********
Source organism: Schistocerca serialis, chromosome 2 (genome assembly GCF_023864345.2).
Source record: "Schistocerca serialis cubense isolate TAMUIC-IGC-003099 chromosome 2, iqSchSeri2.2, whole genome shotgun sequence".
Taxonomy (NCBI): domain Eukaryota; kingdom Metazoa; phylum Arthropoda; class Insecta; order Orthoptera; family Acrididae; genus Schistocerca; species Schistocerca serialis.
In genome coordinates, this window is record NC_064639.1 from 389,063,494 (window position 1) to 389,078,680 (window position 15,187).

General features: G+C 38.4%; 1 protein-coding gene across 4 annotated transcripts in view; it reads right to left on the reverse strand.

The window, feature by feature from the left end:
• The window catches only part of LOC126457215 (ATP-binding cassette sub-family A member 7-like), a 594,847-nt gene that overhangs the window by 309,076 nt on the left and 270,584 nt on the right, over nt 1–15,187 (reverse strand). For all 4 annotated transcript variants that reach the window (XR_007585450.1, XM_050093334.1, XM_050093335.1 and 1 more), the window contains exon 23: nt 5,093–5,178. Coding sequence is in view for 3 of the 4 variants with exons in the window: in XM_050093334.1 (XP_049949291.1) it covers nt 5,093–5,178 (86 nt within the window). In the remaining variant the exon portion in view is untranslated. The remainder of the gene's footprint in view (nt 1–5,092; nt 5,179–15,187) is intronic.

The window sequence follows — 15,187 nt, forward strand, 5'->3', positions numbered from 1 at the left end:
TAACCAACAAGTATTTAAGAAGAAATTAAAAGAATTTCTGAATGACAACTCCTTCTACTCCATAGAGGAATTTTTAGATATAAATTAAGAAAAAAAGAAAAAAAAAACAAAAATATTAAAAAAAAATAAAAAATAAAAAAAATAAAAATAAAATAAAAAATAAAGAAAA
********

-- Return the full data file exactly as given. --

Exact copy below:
Source organism: Schistocerca serialis, chromosome 2 (genome assembly GCF_023864345.2).
Source record: "Schistocerca serialis cubense isolate TAMUIC-IGC-003099 chromosome 2, iqSchSeri2.2, whole genome shotgun sequence".
Taxonomy (NCBI): domain Eukaryota; kingdom Metazoa; phylum Arthropoda; class Insecta; order Orthoptera; family Acrididae; genus Schistocerca; species Schistocerca serialis.
In genome coordinates, this window is record NC_064639.1 from 389,063,494 (window position 1) to 389,078,680 (window position 15,187).

General features: G+C 38.4%; 1 protein-coding gene across 4 annotated transcripts in view; it reads right to left on the reverse strand.

The window, feature by feature from the left end:
• The window catches only part of LOC126457215 (ATP-binding cassette sub-family A member 7-like), a 594,847-nt gene that overhangs the window by 309,076 nt on the left and 270,584 nt on the right, over nt 1–15,187 (reverse strand). For all 4 annotated transcript variants that reach the window (XR_007585450.1, XM_050093334.1, XM_050093335.1 and 1 more), the window contains exon 23: nt 5,093–5,178. Coding sequence is in view for 3 of the 4 variants with exons in the window: in XM_050093334.1 (XP_049949291.1) it covers nt 5,093–5,178 (86 nt within the window). In the remaining variant the exon portion in view is untranslated. The remainder of the gene's footprint in view (nt 1–5,092; nt 5,179–15,187) is intronic.

The window sequence follows — 15,187 nt, forward strand, 5'->3', positions numbered from 1 at the left end:
TAACCAACAAGTATTTAAGAAGAAATTAAAAGAATTTCTGAATGACAACTCCTTCTACTCCATAGAGGAATTTTTAGATATAAATTAAGAAAAAAAGAAAAAAAAAACAAAAATATTAAAAAAAAATAAAAAATAAAAAAAATAAAAATAAAATAAAAAATAAAGAAAA